Weather forecasting is impressively accurate given how changeable and chaotic Earth’s climate can be. It’s not unusual to get 10-day forecasts with a reasonable level of accuracy.
But there is still much to be done. One challenge for meteorologists is to improve their “nowcasting,” the ability to forecast weather in the next six hours or so at a spatial resolution of a square kilometer or less.
In areas where the weather can change rapidly, that is difficult. And there is much at stake. Agricultural activity is increasingly dependent on nowcasting, and the safety of many sporting events depends on it too. Then there is the risk that sudden rainfall could lead to flash flooding, a growing problem in many areas because of climate change and urbanization. That has implications for infrastructure, such as sewage management, and for safety, since this kind of flooding can kill.
So meteorologists would dearly love to have a better way to make their nowcasts.
Enter Blandine Bianchi from EPFL in Lausanne, Switzerland, and a few colleagues, who have developed a method for combining meteorological data from several sources to produce nowcasts with improved accuracy. Their work has the potential to change the utility of this kind of forecasting for everyone from farmers and gardeners to emergency services and sewage engineers.
Current forecasting is limited by the data and the scale on which it is gathered and processed. For example, satellite data has a spatial resolution of 50 to 100 km and allows the tracking and forecasting of large cloud cells over a time scale of six to nine hours. By contrast, radar data is updated every five minutes, with a spatial resolution of about a kilometer, and leads to predictions on the time scale of one to three hours. Another source of data is the microwave links used by telecommunications companies, which are degraded by rainfall.
Clearly radar has great potential for nowcasting, and indeed, meteorologists have devoted significant resources to studying it. The simplest approach is to take a snapshot of the current pattern of rainfall with its speed and direction, and then translate this pattern in space.
This works over short time scales and a resolution of around 4 km. But after 40 minutes or so, any forecasting ability is lost, say Bianchi and co. And with a greater resolution of around 1 km, the forecasting ability drops to less than 15 minutes.
One way to improve these forecasts is to correlate the radar images with rainfall measurements on the ground. This provides an extra way to constrain the weather model and so improve it. This is essentially the technique that Bianchi and co have developed.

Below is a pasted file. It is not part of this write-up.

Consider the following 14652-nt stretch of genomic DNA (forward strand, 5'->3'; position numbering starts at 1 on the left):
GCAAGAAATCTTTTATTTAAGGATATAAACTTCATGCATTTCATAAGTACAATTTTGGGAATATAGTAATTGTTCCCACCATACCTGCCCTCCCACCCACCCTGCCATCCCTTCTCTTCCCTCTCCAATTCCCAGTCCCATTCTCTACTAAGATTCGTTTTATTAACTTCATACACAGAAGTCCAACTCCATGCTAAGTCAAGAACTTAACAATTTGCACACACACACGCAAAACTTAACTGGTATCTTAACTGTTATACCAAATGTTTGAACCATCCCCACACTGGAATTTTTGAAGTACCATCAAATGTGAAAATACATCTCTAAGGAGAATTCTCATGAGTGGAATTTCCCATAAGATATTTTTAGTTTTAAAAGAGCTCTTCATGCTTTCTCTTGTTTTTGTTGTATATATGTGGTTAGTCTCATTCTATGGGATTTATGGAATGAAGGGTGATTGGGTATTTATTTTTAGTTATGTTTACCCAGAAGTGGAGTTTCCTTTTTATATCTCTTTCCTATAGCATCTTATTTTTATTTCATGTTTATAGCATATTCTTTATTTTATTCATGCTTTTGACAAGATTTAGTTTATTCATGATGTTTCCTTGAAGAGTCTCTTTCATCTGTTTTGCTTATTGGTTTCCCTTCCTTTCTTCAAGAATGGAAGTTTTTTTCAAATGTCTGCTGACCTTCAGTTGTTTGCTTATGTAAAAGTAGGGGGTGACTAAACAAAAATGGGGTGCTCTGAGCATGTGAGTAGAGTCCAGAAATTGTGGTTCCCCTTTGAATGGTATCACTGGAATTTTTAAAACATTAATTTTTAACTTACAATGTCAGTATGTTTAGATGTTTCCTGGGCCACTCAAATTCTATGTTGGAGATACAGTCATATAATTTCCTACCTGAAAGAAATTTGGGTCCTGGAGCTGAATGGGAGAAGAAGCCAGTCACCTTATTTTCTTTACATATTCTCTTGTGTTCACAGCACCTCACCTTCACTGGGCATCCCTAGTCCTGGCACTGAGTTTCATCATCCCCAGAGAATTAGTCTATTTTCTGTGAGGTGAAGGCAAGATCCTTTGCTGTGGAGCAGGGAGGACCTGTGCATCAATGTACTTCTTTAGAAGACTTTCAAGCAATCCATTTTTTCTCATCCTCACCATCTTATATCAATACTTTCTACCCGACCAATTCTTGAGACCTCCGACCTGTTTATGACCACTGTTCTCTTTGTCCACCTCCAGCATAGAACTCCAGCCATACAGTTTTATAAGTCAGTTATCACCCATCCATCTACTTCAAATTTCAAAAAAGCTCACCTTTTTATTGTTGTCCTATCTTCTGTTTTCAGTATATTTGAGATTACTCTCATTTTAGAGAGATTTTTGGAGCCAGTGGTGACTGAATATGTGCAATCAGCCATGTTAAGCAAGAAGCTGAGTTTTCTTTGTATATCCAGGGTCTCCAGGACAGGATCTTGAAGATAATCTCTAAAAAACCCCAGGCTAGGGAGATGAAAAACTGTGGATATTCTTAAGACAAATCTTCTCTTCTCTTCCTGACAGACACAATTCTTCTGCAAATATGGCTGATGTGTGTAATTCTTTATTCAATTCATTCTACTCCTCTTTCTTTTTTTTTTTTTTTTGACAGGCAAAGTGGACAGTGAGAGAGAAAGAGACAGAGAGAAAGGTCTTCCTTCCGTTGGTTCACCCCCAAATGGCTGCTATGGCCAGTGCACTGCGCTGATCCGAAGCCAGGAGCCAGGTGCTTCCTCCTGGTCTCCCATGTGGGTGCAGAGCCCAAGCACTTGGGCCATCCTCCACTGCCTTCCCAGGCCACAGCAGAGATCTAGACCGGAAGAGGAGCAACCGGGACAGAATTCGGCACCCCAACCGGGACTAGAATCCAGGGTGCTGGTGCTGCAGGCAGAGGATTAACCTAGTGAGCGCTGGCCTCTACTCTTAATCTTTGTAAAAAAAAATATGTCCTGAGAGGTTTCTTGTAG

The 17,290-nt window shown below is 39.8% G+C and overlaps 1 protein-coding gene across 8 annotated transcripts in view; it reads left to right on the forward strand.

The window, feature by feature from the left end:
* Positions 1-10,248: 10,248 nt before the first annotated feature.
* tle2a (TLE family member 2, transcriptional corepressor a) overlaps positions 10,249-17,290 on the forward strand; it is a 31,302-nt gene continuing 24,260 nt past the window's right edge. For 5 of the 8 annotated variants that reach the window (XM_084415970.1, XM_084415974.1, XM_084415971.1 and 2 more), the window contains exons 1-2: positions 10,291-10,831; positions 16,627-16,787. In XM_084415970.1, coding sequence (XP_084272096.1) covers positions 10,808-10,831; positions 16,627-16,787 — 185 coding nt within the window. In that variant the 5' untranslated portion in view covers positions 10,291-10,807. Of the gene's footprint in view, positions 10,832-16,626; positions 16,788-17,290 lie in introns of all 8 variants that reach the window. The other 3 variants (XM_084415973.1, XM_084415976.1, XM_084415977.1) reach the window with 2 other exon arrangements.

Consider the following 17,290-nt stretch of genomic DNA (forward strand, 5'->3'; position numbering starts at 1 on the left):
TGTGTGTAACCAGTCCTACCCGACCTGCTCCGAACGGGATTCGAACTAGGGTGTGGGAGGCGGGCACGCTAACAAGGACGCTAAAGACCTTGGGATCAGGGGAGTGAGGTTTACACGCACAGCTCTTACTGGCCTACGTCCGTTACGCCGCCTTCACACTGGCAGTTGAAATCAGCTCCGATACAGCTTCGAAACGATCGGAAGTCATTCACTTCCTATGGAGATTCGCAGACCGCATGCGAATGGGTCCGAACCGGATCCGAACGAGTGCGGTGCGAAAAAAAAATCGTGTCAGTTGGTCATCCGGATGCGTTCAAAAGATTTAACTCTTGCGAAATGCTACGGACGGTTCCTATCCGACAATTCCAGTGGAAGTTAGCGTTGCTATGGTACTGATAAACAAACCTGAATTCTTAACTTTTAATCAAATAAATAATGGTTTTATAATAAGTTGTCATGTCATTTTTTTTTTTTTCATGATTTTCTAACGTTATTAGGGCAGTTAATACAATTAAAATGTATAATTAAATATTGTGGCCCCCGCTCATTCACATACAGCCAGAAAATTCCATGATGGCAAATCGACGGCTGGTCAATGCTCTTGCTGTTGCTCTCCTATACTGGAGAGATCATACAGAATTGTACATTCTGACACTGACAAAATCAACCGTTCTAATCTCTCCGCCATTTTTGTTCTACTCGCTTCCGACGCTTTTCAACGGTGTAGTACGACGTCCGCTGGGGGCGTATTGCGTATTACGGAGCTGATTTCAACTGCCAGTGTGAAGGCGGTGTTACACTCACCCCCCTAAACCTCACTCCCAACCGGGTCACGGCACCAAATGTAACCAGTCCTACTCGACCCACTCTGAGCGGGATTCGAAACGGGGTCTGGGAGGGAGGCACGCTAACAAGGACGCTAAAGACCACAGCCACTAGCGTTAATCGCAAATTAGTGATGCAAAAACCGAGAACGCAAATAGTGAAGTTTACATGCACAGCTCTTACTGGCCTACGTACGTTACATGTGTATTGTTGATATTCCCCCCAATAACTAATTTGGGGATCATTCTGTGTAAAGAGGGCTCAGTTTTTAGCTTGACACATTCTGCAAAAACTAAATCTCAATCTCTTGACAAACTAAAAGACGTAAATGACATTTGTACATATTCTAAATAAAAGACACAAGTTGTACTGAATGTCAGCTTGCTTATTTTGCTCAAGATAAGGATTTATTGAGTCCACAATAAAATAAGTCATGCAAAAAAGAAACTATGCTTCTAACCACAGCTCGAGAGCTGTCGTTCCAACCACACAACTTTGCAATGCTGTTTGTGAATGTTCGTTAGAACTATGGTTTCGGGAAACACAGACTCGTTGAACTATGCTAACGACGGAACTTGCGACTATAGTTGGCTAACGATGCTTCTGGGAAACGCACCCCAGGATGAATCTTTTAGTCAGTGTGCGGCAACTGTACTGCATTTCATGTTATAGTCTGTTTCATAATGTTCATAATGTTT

These folks have combined the data collected in 2009 from 14 rain gauges, 14 microwave links, and the radar rain measurements from MeteoSwiss in the 20x20-km area around Zurich in Switzerland. The team then use this data from a specific time period to forecast rainfall over time scales of up to 30 minutes.
Since the data is historical, they can compare the forecast with the actual rainfall to determine its accuracy.
The results are promising. One important assumption weather forecasters make is that the atmosphere will continue to change in the same way it does now. This is called Lagrangian persistence, and it is often spot on.
When this assumption is correct, Bianchi and co say, their nowcasts produce accurate forecasts more than 20 minutes into the future at a scale of as little as 500 meters. That’s impressive. It would have significant implications for the real-time management of water runoff in urban sewage systems and in agricultural activities.
But the assumption of Lagrangian persistence isn’t always true. Sometimes the atmosphere undergoes unexpected changes—sudden heating events that cause convection cells, for example. And when this happens, the accuracy of the forecasts drops dramatically. “In the case of convective events, the performance of the nowcast algorithm decreases rapidly after 15 min, due to rapid development and movement of rain cells,” say Bianchi and co.
So that imposes some important limits on what this kind of nowcasting can do. Nevertheless, even the ability to characterize the uncertainty of a nowcast is an important development, say Bianchi and co.
There’s clearly more work to be done. But in some areas, accurate nowcasts on the scale of hundreds of meters is a goal that meteorologists clearly have in their sights.
Ref: arxiv.org/abs/1810.11811 : Rainfall Nowcasting By Combining Radars, Microwave Links And Rain Gauges
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